First of all, it appears that Loeb is concerned about Chinese economic growth slowing. Due to his concerns, he shorted copper last quarter.
Copper was one of the worst performing commodities last quarter. Copper peaked at $4.50 per pound but has plummeted to $3.50 per pound today.
While we do not do this often, we will occasionally identify attractive discrete macro trades, which are more often short opportunities than long. A recent example of this was our decision to short copper prices during the last quarter due to weakness in Chinese demand.
Loeb also seems to favor keeping his "powder dry" as he patiently waits for further market dislocations.
"The main question on every investor’s mind is when we will start to significantly increasemarket exposure. As in past macro‐driven periods of unusual market volatility, it isimpossible to predict precisely when we will feel it is safe to get back in the water, althoughwe have taken small advantage of the optimism regarding the European situation that drove October markets sharply higher. We remain patient and cautious for the moment until we determine it is time to deploy our dry powder decisively."
One can conclude that Loeb most likely sees no imminent resolution of the European debt crisis. Thus, he has fled to the safety of the sidelines.
Finally, Loeb commented that the credit markets had some parallels with 2008 when private equity shops gobbled corporate credit at the peak.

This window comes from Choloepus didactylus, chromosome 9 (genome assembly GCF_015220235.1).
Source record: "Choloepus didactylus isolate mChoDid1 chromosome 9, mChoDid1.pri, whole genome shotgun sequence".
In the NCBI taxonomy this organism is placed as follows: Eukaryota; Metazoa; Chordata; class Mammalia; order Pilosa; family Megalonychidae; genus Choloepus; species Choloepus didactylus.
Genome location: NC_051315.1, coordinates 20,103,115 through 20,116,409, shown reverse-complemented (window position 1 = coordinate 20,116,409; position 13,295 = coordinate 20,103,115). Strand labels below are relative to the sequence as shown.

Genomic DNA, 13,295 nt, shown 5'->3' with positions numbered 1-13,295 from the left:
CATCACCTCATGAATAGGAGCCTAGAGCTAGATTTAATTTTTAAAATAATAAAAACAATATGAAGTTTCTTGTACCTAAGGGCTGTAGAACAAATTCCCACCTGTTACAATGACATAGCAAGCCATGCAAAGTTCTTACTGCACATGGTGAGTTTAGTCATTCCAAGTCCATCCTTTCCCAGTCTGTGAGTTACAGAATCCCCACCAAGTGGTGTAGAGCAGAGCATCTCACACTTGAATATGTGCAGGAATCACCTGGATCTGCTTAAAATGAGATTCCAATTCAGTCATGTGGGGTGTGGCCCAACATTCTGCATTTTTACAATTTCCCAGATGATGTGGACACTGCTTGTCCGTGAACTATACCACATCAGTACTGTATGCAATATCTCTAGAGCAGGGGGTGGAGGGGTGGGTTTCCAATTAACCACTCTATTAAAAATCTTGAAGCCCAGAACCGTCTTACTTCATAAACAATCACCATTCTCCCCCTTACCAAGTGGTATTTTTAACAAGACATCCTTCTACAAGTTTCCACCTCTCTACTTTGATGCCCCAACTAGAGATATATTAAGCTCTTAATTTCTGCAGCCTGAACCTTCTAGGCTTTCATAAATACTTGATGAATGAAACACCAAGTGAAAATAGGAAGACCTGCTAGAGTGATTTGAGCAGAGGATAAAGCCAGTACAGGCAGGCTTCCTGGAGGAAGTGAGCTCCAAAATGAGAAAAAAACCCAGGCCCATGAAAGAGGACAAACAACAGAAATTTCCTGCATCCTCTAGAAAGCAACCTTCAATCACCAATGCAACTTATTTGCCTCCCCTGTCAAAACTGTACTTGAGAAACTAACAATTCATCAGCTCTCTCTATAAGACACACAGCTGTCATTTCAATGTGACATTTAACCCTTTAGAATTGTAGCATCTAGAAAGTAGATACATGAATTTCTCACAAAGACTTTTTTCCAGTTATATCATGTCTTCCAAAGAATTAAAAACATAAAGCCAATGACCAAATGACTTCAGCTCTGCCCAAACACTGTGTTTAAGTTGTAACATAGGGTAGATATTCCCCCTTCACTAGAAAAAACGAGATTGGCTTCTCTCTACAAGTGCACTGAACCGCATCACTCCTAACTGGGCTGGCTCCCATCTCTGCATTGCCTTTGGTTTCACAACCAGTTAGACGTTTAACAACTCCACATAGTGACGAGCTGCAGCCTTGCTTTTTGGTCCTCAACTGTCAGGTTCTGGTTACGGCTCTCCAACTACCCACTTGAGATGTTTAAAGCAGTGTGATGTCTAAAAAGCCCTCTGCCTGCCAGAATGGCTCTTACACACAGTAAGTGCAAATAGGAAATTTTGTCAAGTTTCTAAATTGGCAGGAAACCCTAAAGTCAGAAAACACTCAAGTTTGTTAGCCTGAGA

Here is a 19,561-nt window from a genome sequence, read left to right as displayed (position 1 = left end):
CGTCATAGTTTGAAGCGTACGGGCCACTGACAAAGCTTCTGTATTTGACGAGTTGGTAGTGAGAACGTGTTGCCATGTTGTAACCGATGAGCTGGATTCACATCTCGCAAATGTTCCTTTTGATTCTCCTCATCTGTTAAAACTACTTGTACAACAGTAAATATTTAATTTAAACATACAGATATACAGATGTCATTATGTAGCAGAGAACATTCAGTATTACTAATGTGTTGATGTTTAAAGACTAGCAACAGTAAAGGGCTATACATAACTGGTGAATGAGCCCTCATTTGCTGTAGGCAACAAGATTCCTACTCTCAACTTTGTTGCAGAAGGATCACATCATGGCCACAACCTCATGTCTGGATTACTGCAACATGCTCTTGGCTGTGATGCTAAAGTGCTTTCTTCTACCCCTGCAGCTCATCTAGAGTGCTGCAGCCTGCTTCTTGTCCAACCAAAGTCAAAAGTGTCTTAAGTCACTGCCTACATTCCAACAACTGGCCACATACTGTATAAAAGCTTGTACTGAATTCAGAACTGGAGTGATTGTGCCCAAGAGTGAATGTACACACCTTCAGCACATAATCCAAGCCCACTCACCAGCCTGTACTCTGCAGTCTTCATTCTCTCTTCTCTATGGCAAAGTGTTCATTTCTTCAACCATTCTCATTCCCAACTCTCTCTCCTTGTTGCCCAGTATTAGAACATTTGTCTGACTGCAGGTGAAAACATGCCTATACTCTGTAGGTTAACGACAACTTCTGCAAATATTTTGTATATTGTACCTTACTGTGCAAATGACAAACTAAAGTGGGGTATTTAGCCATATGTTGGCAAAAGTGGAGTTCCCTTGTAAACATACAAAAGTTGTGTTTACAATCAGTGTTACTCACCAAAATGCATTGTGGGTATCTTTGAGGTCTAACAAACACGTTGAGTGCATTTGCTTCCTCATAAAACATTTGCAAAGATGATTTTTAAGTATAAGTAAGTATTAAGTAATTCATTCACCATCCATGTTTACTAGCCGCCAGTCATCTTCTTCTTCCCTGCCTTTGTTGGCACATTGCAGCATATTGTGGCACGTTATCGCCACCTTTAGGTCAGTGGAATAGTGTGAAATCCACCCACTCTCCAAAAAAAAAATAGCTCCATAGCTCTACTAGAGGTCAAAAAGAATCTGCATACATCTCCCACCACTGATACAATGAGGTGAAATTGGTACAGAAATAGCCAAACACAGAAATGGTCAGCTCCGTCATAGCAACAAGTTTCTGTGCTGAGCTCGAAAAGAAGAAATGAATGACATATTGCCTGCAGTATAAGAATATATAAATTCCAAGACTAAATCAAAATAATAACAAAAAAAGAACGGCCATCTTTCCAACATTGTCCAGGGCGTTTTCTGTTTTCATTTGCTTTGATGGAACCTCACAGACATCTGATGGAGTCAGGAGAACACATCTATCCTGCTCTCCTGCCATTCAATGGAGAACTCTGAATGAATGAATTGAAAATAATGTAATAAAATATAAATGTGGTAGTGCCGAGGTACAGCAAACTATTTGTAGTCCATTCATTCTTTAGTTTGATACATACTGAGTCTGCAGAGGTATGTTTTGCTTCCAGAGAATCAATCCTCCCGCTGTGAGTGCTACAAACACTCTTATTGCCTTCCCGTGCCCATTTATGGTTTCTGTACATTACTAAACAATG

"It appears that credit focused funds (and perhaps funds with broader mandates but too much capital) may have repeated the mistakes of the last credit cycle and traded down in terms of credit quality and liquidity in pursuit of yield. We are seeing early signs of potential stressed selling that we surmise are emerging from these and other sources. We are gratified that our discipline and patience in maintaining low corporate credit exposure will be rewarded. If past credit cycles are any guide, continued patience is advisable. We remember quite well how seemingly savvy and elegant the early prints in 2008 appeared – when certain private equity firms purchased with leverage bridge loans at 10 and 20 point discounts – only to see these investments wiped away when the other shoe dropped. We are looking forward to increasing our exposure as absolute value emerge."
Again, the theme of Dan Loeb's letter might be that it is best to keep "powder dry" and remain patient.
2011 Third Point Q3 Investor Letter Prospect Version